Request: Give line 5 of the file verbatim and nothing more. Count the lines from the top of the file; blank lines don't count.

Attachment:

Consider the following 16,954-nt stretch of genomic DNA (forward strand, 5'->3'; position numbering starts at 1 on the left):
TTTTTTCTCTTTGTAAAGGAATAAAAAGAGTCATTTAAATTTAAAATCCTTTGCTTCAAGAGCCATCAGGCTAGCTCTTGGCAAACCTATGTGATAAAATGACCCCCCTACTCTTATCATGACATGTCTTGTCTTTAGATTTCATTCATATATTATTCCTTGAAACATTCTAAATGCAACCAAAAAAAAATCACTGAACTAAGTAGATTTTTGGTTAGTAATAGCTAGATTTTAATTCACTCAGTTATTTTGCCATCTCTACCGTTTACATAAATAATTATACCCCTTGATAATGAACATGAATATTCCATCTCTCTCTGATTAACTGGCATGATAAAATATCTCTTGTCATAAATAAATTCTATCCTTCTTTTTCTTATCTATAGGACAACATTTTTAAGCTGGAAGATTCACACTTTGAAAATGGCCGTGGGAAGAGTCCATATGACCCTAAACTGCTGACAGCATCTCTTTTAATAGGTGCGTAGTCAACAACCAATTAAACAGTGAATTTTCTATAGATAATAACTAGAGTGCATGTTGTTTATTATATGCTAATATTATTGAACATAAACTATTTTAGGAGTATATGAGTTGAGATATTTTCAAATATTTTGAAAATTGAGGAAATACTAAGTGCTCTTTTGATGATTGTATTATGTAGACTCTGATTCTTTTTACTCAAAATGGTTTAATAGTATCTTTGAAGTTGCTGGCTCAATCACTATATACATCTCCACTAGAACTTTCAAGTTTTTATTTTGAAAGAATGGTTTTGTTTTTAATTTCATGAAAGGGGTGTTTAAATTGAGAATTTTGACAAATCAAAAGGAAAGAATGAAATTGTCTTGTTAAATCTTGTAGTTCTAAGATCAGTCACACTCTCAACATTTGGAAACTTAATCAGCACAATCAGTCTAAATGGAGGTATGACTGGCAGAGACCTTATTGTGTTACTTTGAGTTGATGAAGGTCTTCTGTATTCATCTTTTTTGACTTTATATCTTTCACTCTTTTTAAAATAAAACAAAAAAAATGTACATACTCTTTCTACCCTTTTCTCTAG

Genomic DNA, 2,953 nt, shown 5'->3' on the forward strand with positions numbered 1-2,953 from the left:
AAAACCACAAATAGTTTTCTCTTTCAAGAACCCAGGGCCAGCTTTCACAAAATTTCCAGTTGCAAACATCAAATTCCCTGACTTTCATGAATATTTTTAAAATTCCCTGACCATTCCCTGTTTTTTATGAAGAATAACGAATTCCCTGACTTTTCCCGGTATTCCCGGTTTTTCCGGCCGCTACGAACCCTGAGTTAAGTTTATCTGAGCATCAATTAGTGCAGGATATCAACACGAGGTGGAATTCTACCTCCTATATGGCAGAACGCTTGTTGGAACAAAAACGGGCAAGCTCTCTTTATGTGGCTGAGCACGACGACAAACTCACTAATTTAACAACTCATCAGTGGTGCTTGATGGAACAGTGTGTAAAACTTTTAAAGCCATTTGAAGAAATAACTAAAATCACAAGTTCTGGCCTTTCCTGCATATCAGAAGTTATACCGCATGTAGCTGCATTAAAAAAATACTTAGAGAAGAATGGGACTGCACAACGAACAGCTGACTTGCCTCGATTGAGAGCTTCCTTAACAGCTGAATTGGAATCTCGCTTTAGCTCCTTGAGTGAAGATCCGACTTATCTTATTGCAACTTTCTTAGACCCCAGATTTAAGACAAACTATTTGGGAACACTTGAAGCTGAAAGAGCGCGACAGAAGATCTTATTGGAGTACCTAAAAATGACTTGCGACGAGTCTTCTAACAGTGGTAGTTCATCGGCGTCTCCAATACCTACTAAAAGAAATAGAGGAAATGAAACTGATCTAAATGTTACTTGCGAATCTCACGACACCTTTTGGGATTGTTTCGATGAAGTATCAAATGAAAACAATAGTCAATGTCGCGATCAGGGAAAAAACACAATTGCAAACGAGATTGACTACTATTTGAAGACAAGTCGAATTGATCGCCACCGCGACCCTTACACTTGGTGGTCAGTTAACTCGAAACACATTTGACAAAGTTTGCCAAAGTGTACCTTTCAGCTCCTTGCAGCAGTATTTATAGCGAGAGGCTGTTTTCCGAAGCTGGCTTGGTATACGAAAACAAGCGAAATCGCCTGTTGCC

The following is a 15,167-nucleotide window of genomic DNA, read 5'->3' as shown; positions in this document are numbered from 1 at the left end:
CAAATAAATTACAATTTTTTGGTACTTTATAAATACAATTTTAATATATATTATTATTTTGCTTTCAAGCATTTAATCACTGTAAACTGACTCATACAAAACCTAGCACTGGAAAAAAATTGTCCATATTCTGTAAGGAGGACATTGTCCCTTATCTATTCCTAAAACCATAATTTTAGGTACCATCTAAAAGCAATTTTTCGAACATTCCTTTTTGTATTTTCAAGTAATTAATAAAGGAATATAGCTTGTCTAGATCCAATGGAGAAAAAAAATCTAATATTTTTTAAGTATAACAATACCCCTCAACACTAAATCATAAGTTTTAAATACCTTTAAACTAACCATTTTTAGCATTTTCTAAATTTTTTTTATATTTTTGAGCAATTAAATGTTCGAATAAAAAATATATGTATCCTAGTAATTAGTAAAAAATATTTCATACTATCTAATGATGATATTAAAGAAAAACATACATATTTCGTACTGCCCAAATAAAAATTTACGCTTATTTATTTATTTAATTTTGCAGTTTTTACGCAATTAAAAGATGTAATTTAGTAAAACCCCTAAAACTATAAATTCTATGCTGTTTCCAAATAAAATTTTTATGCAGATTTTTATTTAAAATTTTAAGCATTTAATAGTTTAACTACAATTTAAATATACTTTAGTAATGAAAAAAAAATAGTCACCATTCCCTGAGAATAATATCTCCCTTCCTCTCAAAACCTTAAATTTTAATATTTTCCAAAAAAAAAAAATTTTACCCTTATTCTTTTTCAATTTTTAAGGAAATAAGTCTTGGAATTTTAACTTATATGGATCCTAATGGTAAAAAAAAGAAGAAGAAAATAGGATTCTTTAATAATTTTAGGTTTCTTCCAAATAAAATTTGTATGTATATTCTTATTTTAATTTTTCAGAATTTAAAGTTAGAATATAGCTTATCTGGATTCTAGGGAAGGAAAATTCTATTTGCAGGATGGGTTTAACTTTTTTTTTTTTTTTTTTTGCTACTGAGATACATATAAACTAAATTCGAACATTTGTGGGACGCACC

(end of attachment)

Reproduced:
The following is a 15,167-nucleotide window of genomic DNA, read 5'->3' as shown; positions in this document are numbered from 1 at the left end: